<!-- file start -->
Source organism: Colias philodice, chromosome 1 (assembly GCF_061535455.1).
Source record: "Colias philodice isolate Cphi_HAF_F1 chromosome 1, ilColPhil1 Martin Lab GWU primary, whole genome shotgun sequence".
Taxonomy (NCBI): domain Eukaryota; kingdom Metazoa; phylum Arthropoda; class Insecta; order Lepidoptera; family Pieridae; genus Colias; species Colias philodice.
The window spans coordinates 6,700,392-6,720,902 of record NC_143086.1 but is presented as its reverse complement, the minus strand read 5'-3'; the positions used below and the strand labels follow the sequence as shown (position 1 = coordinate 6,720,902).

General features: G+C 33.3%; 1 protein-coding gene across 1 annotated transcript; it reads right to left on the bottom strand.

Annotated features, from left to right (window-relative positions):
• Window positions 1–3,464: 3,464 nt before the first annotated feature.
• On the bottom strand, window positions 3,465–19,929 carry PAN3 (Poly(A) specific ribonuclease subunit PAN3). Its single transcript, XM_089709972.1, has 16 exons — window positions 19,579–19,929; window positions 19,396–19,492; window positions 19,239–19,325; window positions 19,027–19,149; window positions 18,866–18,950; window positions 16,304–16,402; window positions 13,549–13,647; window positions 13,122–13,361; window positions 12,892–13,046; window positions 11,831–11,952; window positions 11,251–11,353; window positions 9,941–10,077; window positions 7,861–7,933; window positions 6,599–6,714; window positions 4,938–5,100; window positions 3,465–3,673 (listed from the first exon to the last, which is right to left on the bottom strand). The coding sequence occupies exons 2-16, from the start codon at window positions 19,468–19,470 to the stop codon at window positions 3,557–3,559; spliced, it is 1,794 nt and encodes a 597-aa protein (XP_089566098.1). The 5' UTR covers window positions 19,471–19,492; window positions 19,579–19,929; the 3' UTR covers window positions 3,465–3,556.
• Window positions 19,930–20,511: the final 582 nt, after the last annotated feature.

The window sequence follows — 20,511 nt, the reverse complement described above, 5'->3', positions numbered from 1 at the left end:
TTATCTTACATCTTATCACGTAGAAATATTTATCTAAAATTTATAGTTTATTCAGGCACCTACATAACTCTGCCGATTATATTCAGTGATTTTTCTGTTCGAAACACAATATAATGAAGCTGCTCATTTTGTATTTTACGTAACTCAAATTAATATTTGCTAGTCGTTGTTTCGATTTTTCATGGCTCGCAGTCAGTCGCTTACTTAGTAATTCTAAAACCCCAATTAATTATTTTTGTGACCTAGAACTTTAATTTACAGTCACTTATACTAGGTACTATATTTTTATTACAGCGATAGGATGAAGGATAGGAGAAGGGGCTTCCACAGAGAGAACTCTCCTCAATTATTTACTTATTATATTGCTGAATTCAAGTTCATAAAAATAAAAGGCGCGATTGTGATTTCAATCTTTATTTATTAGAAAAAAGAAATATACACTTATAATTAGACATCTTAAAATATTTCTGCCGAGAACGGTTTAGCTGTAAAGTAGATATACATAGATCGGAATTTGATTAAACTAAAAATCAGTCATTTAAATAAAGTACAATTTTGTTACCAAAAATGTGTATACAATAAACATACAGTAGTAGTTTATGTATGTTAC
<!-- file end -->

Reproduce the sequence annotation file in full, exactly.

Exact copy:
Source organism: Colias philodice, chromosome 1 (assembly GCF_061535455.1).
Source record: "Colias philodice isolate Cphi_HAF_F1 chromosome 1, ilColPhil1 Martin Lab GWU primary, whole genome shotgun sequence".
Taxonomy (NCBI): domain Eukaryota; kingdom Metazoa; phylum Arthropoda; class Insecta; order Lepidoptera; family Pieridae; genus Colias; species Colias philodice.
The window spans coordinates 6,700,392-6,720,902 of record NC_143086.1 but is presented as its reverse complement, the minus strand read 5'-3'; the positions used below and the strand labels follow the sequence as shown (position 1 = coordinate 6,720,902).

General features: G+C 33.3%; 1 protein-coding gene across 1 annotated transcript; it reads right to left on the bottom strand.

Annotated features, from left to right (window-relative positions):
• Window positions 1–3,464: 3,464 nt before the first annotated feature.
• On the bottom strand, window positions 3,465–19,929 carry PAN3 (Poly(A) specific ribonuclease subunit PAN3). Its single transcript, XM_089709972.1, has 16 exons — window positions 19,579–19,929; window positions 19,396–19,492; window positions 19,239–19,325; window positions 19,027–19,149; window positions 18,866–18,950; window positions 16,304–16,402; window positions 13,549–13,647; window positions 13,122–13,361; window positions 12,892–13,046; window positions 11,831–11,952; window positions 11,251–11,353; window positions 9,941–10,077; window positions 7,861–7,933; window positions 6,599–6,714; window positions 4,938–5,100; window positions 3,465–3,673 (listed from the first exon to the last, which is right to left on the bottom strand). The coding sequence occupies exons 2-16, from the start codon at window positions 19,468–19,470 to the stop codon at window positions 3,557–3,559; spliced, it is 1,794 nt and encodes a 597-aa protein (XP_089566098.1). The 5' UTR covers window positions 19,471–19,492; window positions 19,579–19,929; the 3' UTR covers window positions 3,465–3,556.
• Window positions 19,930–20,511: the final 582 nt, after the last annotated feature.

The window sequence follows — 20,511 nt, the reverse complement described above, 5'->3', positions numbered from 1 at the left end:
TTATCTTACATCTTATCACGTAGAAATATTTATCTAAAATTTATAGTTTATTCAGGCACCTACATAACTCTGCCGATTATATTCAGTGATTTTTCTGTTCGAAACACAATATAATGAAGCTGCTCATTTTGTATTTTACGTAACTCAAATTAATATTTGCTAGTCGTTGTTTCGATTTTTCATGGCTCGCAGTCAGTCGCTTACTTAGTAATTCTAAAACCCCAATTAATTATTTTTGTGACCTAGAACTTTAATTTACAGTCACTTATACTAGGTACTATATTTTTATTACAGCGATAGGATGAAGGATAGGAGAAGGGGCTTCCACAGAGAGAACTCTCCTCAATTATTTACTTATTATATTGCTGAATTCAAGTTCATAAAAATAAAAGGCGCGATTGTGATTTCAATCTTTATTTATTAGAAAAAAGAAATATACACTTATAATTAGACATCTTAAAATATTTCTGCCGAGAACGGTTTAGCTGTAAAGTAGATATACATAGATCGGAATTTGATTAAACTAAAAATCAGTCATTTAAATAAAGTACAATTTTGTTACCAAAAATGTGTATACAATAAACATACAGTAGTAGTTTATGTATGTTAC